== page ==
Some non-carrier entities may be assigned large and complex allocations of telephone numbers, which may be only partially contiguous or entirely disparate. Allocations may also change frequently, in minor or significant ways. These resources may be so complex, dynamic, or extensive that listing them in a certificate is prohibitively difficult. [RFC8226] Section 10.1 describes one potential way to address this, including the TNAuthList in the certificate by-reference rather than by value, where a URL in the certificate points to a secure, dynamically-updated list of the telephone numbers in the scope of authority of a certificate. For entities that are carriers in all but name, another alternative is the allocation of an SPC; this yields much the same property, as the SPC is effectively a pointer to an external database which dynamically tracks the numbers associated with the SPC. Either of these approaches may make sense for a given deployment.

Other non-carrier entities may have straightforward telephone number assignments, such as enterprises receiving a set of thousand blocks from a carrier that may be kept for years or decades. Particular freephone numbers may also have a long-term association with an enterprise and its brand. For these sorts of assignments, assigning an SPC may seem like overkill, and using the TN ranges of the TNAuthList (by-value) is surely sufficient.

Whichever approach is taken to representing the delegated resource, there are fundamental trade-offs regarding when and where in the architecture a delegation is validated: that is, when the delegated TNAuthList is checked to be "encompassed" by the TNAuthList of its parent. This might be performed at the time the delegate certificate is issued, or at the time that a verification service receives an inbound call, or potentially both. It is generally desirable to offload as much of this as possible to the certification process, as verification occurs during call setup and thus additional network dips could lead to perceptible delay, whereas certification happens outside of call processing as a largely administrative function. Ideally, if a delegate certificate can supply a by-value TN range, then a verification service could ascertain that an attested calling party number is within the scope of the provided certificate without requiring any additional network dip. In practice, verification services may already incorporate network queries into their processing (for example, to deference the "x5u" field of a PASSporT) that could piggyback any additional information needed by the verification service.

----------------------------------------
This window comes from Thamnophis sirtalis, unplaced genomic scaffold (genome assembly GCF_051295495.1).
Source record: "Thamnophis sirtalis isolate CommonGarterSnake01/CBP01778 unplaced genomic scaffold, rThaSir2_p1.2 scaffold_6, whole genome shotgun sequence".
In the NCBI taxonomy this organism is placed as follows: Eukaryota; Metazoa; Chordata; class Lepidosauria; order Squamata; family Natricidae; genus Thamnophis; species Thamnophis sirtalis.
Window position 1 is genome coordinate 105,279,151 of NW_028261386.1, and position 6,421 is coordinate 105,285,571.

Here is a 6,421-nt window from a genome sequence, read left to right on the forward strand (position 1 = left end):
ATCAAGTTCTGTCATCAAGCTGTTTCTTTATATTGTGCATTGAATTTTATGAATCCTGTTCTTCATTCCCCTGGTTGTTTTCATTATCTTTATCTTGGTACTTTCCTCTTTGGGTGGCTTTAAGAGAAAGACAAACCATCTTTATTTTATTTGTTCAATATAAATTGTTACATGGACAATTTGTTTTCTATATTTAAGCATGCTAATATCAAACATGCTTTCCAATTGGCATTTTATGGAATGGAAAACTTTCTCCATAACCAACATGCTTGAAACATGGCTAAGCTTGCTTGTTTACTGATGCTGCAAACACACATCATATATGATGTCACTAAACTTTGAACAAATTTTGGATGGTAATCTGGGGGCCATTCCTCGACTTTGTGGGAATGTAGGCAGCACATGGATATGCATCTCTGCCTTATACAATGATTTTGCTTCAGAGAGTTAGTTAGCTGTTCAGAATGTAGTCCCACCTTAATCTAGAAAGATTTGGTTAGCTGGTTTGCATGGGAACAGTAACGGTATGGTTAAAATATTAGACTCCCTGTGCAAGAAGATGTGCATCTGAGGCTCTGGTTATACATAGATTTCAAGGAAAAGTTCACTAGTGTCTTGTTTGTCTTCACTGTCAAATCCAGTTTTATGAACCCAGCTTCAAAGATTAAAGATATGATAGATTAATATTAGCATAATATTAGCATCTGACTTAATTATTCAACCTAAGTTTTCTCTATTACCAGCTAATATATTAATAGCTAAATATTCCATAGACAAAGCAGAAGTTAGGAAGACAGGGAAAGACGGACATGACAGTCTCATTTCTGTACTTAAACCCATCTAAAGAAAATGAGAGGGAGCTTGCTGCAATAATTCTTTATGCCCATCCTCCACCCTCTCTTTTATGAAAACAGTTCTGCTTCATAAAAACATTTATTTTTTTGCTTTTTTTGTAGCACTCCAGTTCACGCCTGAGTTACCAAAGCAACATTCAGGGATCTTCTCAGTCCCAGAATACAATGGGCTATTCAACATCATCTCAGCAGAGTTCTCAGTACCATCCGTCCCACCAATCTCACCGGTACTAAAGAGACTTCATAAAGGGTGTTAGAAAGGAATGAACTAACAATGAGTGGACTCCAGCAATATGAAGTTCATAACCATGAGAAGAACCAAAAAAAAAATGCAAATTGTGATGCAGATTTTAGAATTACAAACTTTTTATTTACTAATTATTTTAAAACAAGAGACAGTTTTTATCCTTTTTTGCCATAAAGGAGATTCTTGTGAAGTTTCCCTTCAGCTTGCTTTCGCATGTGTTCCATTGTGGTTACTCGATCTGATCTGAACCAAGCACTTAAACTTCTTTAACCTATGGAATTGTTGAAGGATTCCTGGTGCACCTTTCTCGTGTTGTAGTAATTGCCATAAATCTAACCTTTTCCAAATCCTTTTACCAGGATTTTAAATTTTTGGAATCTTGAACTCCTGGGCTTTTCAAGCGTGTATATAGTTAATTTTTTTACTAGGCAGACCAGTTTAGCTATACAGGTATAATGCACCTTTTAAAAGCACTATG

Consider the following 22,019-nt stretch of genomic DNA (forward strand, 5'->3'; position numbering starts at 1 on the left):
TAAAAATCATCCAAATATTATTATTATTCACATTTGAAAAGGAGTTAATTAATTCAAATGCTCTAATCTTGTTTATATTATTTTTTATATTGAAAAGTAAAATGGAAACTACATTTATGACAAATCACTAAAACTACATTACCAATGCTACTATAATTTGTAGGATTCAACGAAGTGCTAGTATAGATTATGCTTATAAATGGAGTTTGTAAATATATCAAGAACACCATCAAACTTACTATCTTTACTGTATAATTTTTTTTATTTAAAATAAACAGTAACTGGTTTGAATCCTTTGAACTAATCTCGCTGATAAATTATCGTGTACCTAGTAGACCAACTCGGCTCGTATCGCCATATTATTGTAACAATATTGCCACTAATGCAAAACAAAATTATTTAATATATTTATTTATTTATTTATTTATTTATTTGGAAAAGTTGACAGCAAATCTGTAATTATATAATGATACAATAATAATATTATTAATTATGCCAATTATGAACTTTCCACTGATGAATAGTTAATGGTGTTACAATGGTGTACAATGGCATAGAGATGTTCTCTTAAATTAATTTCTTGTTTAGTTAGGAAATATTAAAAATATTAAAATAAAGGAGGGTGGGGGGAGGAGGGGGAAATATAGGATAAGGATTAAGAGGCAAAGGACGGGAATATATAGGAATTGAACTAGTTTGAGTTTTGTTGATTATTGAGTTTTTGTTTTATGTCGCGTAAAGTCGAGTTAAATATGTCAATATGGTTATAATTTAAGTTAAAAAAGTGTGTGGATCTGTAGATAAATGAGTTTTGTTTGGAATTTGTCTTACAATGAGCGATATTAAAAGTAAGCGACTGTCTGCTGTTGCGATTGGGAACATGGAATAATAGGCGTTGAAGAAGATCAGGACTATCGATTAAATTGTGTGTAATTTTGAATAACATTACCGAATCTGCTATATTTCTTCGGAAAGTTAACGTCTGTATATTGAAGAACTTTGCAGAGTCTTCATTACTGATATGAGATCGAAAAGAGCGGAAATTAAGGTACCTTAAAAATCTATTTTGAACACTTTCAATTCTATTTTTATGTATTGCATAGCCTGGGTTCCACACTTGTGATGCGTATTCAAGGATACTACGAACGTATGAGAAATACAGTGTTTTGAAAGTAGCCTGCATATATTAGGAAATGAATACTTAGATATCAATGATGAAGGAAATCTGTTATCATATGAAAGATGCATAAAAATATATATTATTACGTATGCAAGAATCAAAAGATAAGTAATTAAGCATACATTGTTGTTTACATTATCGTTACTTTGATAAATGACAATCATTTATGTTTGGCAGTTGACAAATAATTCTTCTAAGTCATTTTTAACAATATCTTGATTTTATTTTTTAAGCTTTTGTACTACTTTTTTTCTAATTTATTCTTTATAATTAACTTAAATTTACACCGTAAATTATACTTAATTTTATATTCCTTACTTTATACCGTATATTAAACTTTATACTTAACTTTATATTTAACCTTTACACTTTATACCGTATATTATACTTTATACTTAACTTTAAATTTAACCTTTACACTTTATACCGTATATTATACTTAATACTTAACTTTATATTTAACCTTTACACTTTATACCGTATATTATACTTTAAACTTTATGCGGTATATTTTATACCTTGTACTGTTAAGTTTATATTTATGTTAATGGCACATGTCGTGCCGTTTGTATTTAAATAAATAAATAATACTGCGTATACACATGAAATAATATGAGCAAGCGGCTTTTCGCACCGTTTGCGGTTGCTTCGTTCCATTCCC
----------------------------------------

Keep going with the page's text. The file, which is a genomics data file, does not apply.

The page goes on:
Note that the permission semantics of the [RFC8226] TNAuthList are additive: that is, the scope of a certificate is the superset of all of the SPCs and telephone number ranges enumerated in the TNAuthList. As SPCs themselves are effectively pointers to a set of telephone number ranges, and a telephone number may belong to more than one SPC, this may introduce some redundancy to the set of telephone numbers specified as the scope of a certificate. The presence of one or more SPCs and one or more sets of telephone number ranges should similarly be treated additively, even if the telephone number ranges turn out to be redundant to the scope of an SPC.

5. Authentication Services Signing with Delegate Certificates